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Celebrity Family Law – David Hasselhoff

Sometimes, after a divorce, a person's financial situation changes and they can no longer afford to the amount of alimony ordered in the Final Divorce Decree. Fortunately, Georgia law provides an opportunity for a person to modify his/her alimony obligation. Under Georgia law, an alimony judgment "shall be subject to revision upon petition filed by either former spouse showing a change in the income and financial status of either former spouse." O.C.G.A. § 19-6-19(a).

Actor David Hasselhoff is currently trying to modify his alimony obligation to his ex-wife. David Hasselhoff Wants to Retire, Asks Judge For No More Alimony, by TMZ Staff,, April 18, 2016. Per their 2006 divorce agreement, Hasselhoff has been paying his ex-wife $21,000/month in alimony. Hasselhoff claims that his monthly gross income is no longer sufficient to cover this amount along with his personal expenses, especially given that he is nearing retirement age. In addition, Hasselhoff alleges that his ex is a talented actor and producer but has made no effort to get a job and become self-supporting.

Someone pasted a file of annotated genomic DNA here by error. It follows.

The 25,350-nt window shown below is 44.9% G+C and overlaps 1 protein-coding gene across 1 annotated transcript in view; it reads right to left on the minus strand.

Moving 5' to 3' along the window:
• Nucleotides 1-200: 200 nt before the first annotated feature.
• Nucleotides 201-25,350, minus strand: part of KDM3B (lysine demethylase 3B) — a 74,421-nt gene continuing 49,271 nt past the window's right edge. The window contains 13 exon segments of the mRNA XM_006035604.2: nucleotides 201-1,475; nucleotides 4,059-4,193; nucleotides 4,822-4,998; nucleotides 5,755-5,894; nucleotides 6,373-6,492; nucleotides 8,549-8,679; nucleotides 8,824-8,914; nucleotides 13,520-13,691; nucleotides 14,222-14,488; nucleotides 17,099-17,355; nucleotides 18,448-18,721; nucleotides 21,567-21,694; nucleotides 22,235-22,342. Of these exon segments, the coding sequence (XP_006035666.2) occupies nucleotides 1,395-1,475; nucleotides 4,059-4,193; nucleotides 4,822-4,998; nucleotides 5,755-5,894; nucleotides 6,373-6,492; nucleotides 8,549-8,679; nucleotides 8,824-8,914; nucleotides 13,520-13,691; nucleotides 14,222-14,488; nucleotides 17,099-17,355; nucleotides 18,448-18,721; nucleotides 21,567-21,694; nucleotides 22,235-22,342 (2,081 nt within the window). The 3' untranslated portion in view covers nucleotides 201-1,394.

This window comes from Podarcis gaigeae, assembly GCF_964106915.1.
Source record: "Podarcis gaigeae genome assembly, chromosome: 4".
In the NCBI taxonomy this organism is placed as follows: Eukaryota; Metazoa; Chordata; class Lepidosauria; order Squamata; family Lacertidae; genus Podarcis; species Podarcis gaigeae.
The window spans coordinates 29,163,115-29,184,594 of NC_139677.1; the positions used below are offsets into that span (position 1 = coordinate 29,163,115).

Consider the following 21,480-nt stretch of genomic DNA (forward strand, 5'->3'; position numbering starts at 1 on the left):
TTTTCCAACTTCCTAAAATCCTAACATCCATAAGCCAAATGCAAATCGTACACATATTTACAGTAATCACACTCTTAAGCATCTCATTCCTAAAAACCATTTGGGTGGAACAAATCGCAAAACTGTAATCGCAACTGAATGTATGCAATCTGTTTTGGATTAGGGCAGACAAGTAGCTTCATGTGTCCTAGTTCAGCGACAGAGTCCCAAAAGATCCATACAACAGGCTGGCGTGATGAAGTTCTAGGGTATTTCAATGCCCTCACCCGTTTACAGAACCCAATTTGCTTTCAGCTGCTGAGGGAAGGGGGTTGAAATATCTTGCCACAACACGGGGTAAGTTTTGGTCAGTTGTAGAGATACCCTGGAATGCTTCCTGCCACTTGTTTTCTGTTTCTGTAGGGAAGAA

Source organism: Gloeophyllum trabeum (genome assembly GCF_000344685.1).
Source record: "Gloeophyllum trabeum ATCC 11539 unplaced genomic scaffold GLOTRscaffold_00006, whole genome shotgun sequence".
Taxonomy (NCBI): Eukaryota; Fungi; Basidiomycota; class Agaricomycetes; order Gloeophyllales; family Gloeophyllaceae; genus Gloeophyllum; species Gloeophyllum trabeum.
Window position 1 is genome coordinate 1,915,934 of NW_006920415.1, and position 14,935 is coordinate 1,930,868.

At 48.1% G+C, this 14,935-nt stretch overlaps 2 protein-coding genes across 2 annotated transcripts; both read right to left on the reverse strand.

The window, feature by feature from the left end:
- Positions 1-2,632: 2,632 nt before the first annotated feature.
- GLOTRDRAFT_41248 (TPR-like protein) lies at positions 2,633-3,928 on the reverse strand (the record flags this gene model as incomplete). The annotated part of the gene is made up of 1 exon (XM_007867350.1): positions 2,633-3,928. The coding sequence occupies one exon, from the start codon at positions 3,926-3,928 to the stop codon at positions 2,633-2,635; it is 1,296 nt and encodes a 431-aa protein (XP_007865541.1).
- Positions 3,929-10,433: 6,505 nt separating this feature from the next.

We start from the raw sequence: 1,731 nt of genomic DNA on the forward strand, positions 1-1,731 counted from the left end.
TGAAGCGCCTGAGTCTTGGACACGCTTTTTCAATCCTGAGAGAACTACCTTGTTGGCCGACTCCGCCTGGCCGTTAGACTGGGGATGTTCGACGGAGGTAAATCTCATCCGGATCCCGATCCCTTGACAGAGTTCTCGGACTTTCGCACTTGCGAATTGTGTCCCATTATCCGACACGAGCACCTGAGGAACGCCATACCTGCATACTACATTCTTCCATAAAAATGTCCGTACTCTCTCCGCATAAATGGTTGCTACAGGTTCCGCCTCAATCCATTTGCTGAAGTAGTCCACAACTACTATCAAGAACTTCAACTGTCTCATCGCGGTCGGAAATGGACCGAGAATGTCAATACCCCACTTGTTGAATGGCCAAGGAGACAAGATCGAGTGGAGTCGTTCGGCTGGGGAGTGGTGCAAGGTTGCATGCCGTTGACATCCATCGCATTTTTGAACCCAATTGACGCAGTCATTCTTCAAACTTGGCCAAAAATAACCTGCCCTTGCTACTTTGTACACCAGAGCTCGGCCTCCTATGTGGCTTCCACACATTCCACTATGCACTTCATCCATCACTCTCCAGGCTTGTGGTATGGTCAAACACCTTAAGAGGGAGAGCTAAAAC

If this case were in Georgia, Hasselhoff would have to prove that his income or financial status has changed sufficiently to warrant a downward modification of his alimony obligation. Just the fact that he wants to retire will likely not be sufficient on its own, especially if his ex-wife was awarded permanent alimony, because this should have been contemplated during the divorce action. Rather, Hasselhoff will have to show that his financial situation has changed since the 2006 divorce decree, and that change leaves him unable to pay the current amount. Now, if the divorce decree required his ex-wife to make attempts to find employment and she has not done so, then this fact could come into play in the alimony modification action. However, either way, it is unlikely that Hasselhoff would see his alimony reduced to nothing, as the article above states he is trying to do. His ex-wife has already been found entitled to alimony in the divorce decree and "the merits of whether a party is entitled to alimony are not an issue" in alimony modification actions. O.C.G.A. §19-6-20. Accordingly, unless Hasselhoff is completely unable to pay, which the facts as outlined in the article show he is not, he may receive a downward modification of alimony, but his obligation is not likely to completely go away.

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